In 2006 Flynn and a friend rode to the Ponoka Vintage Motorcycle Rally (in Alberta), where he saw a 250cc Aermacchi on display. He remembered seeing a similar motorcycle as a kid in Moose Jaw, and says: “It was such a cool little bike. Most of us were on two-strokes, and that little 250 (four-stroke) sounded great. I thought it was pretty neat.”
So Flynn started doing some research, and found a 1967 SS250 Aermacchi for sale in Ontario. He bought that one and shipped it west. While it was in decent shape, Flynn replaced items such as control cables and tires, and cleaned up the carb. He got the bike to run, and started riding the Aermacchi 250 around town and attending Thursday Night Bike Night at the A&W on 16 Ave.
But one wasn’t enough. He found a second Aermacchi, this one a 1969 SS350, for sale on eBay. The bike was located in Quebec, and while the reserve wasn’t met during the auction Flynn contacted the seller afterwards and made an offer to purchase for the reserve price. This was agreed to, and an incredibly well restored Aermacchi was added to Flynn’s growing collection.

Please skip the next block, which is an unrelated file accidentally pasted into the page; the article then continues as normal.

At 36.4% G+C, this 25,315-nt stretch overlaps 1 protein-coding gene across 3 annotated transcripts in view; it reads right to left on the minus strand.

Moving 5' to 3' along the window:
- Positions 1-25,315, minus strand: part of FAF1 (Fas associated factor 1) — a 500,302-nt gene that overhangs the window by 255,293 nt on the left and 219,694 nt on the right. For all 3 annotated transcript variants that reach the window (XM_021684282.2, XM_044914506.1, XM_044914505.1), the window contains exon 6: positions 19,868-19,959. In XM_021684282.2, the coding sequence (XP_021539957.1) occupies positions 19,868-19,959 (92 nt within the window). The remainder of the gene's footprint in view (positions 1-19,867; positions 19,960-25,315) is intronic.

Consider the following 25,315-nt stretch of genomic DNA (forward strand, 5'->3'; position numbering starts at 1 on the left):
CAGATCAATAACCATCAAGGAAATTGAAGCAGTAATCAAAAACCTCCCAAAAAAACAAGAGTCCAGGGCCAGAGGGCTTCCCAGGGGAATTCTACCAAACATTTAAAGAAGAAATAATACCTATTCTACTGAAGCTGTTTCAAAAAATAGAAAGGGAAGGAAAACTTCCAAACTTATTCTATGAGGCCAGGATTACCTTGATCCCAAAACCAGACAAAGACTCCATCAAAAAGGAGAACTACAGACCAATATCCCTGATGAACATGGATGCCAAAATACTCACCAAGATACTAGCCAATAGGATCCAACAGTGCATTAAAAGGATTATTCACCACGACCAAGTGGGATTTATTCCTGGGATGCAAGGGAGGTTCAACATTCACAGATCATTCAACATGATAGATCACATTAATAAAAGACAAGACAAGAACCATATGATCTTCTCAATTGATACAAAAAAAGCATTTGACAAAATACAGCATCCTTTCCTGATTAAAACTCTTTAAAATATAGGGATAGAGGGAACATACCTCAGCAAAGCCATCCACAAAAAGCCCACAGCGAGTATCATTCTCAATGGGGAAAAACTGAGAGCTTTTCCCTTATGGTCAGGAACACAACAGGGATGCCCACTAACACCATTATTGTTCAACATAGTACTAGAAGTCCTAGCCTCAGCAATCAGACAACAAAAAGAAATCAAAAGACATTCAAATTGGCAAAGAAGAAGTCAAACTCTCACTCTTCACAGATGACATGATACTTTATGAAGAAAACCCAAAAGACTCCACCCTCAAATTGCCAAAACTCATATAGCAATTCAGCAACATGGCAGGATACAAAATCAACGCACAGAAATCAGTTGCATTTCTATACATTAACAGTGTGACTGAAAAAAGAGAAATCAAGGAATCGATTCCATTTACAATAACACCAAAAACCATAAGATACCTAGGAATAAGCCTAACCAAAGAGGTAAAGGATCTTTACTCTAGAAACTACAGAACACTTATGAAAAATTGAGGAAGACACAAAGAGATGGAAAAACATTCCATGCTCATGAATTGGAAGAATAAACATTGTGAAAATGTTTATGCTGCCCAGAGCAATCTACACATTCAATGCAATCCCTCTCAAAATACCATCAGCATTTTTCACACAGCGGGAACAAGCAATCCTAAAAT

Wanting a machine he could restore himself, Flynn found a third Aermacchi, a 1971 SX350, in Ventura, California. He bought it for $1,250 and had it shipped north. When it arrived, he took it all apart, stripping the machine down to the frame. While mechanically inclined, Flynn does not do his own paintwork. The frame was painted black, and the tin was finished in a stock Aermacchi yellow. Spare NOS parts are readily available, Flynn says, through a number of U.S. suppliers and eBay. He rebuilt the wheels, added a new wiring harness, and shipped the 350cc engine to Aermacchi guru Ron Lancaster, of Lancaster Sprints in Tampico, Illinois.
Flynn surrounded the engine with foam and packed it in a Rubbermaid container and shipped it via FedEx. Once in his shop, Lancaster stripped the engine, cleaned out the crankcases, checked the bearings and put it back together with new valves and piston. He also put the engine in a bike and broke it in before shipping it back to Flynn.
“I didn’t think there was anybody around here who could do it,” Flynn says of the Aermacchi engine rebuild. “Lancaster is pretty famous as an old flat tracker who raced Aermacchis, and he’s good at what he does.” It cost Flynn $950, including shipping, for the rebuild. With the engine back Flynn mated it up to the refinished cycle parts. He found, however, that the rebuilt engine was hard to start thanks to a high compression ratio.
“The bike’s pretty famous for having to be push started; it’s hard to kick it over,” Flynn says. He routinely uses all three Aermacchis, and even trailered them to the 2008 Motogiro B.C. Rally. He and two friends put the small-bore Aermacchis through their paces, and says, “We rode and traded bikes and had a real great time; they’re a real hoot to ride. They’re a narrow motorcycle, they’re low to the ground, and they just have a great feel to them.”